The Netherlands, Switzerland and Sweden were ranked the top three countries for their pension systems in the second annual study which rated adequacy, sustainability and integrity of both public and private pensions around the world.
The study, by consulting firm Mercer and the Australian Centre for Financial Services, an educational body, included 14 countries (11 last year), with Switzerland, Brazil and France added to the latest list.
Switzerland took Australia’s previous number-two spot, but the relative rating of Sweden as well pushed Australia into number four, ahead of Canada.
Australia has the fastest growing accumulation of pension assets in the world because of its compulsory 9 per cent of wages and salaries going into superannuation funds. This growth is expected to accelerate in the next few years because the recently re-elected Australian Labor Government has pledged to increase the compulsory saving to 12 per cent over time.
Mercer said Australia fell not only because of Switzerland’s inclusion but also because of new indicators relating to the cost of its retirement system. The report noted that the recent Australian Government review of its system also identified costs as an area which needed addressing.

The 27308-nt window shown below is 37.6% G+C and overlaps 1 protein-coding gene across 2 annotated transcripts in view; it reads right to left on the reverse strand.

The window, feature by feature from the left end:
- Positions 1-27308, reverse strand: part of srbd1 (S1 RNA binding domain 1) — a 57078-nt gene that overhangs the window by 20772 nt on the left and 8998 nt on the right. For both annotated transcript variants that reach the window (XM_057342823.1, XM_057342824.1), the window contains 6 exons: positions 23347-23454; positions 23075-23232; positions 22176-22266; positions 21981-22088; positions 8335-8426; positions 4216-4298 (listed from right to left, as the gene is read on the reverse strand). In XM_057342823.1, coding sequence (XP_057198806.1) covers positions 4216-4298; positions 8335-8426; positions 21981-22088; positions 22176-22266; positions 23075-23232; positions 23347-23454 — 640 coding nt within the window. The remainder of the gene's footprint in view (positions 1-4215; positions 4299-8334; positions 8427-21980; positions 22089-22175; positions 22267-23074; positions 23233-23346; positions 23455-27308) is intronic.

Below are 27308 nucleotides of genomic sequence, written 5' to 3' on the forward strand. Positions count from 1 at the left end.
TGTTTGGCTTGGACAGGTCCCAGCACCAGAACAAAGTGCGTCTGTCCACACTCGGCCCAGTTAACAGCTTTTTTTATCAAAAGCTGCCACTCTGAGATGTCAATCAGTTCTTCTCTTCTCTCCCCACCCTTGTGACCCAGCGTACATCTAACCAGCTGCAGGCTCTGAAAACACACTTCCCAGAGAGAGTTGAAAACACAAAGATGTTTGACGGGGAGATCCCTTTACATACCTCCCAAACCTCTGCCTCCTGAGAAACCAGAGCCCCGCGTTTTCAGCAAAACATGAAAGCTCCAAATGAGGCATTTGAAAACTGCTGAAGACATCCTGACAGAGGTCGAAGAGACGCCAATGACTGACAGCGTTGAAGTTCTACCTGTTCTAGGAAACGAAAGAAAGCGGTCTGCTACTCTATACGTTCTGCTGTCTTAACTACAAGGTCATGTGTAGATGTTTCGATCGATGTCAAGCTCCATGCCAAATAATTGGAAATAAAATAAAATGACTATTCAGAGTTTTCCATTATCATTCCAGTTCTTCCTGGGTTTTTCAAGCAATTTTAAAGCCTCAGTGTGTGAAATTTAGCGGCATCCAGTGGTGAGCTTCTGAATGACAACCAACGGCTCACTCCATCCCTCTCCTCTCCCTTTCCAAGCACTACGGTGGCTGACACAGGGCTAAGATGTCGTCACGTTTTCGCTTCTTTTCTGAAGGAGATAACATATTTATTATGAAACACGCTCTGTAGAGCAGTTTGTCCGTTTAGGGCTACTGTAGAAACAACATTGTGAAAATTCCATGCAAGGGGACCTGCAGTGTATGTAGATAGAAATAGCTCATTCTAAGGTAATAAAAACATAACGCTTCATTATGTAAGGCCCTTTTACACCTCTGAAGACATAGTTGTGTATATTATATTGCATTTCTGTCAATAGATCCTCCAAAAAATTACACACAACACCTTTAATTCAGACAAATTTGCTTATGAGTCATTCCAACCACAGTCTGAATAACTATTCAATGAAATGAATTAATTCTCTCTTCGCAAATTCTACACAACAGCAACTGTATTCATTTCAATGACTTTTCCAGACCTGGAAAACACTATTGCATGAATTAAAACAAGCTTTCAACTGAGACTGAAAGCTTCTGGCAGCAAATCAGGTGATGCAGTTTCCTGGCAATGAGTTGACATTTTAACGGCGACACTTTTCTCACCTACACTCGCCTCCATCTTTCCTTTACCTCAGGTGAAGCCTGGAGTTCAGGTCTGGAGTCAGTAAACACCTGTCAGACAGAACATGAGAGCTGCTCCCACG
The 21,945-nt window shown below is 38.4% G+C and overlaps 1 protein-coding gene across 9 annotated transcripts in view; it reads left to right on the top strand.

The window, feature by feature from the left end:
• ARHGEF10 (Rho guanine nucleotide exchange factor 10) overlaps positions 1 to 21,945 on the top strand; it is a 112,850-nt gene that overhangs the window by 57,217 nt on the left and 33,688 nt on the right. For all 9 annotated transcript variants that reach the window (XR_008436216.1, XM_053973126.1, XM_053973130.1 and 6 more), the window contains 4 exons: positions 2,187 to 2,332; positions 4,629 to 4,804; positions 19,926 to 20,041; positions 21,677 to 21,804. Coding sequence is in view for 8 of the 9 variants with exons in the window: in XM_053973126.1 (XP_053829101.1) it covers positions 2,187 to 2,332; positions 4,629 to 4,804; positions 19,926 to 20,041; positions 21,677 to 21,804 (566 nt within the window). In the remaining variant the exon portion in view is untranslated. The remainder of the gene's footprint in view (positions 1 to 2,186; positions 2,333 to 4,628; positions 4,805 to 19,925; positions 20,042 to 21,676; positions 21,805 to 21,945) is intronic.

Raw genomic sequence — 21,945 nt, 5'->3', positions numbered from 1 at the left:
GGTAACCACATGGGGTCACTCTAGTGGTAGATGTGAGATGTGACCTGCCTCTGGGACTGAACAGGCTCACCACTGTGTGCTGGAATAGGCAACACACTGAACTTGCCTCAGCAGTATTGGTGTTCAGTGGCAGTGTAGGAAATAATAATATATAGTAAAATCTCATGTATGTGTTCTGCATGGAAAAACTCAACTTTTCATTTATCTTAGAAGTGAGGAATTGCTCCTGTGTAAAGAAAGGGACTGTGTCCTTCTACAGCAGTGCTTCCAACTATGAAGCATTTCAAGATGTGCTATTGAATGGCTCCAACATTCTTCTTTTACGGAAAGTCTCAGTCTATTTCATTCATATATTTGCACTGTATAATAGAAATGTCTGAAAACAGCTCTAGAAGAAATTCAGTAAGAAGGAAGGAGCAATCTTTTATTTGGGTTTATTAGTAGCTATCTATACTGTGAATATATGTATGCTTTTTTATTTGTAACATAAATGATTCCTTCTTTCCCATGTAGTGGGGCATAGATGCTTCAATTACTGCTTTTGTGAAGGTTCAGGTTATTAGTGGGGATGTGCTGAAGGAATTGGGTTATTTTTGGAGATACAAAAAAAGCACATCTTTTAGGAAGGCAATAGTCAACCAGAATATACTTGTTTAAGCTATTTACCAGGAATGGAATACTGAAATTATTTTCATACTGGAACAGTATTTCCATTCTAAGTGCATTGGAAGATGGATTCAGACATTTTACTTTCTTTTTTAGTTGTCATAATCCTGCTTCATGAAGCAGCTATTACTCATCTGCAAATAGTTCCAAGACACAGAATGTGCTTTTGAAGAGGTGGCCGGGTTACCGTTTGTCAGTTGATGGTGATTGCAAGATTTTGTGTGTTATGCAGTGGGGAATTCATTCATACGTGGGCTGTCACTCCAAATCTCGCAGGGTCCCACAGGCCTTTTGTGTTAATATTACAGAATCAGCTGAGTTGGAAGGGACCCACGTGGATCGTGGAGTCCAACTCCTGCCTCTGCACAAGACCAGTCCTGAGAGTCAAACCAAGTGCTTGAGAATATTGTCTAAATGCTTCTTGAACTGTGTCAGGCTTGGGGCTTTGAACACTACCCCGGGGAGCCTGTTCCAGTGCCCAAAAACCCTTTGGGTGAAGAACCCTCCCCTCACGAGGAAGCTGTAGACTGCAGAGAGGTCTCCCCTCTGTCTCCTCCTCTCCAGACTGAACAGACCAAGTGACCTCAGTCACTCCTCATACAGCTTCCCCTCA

The study is based on more than 40 indicators which reflect features that are desirable in retirement savings and income systems.
David Knox, a senior partner in Mercer’s Retirement, Risk and Finance practice, said the global financial crisis had threatened the sustainability of public and private pension systems in several countries through the decline in asset values and an increase in debt. Most acutely, this was reflected in Canada, the UK and US.
Overall rankings, with previous year in parentheses, were:
1. Netherlands (1)
2. Switzerland (-)
3. Sweden (3)
4. Australia (2)
5. Canada (4)
6. UK (5)
7. Chile (7)
8. Brazil (-)
9. Singapore (8)
10. USA (6)
11. France (-)
12. Germany (9)
13. Japan (11)
14. China (10)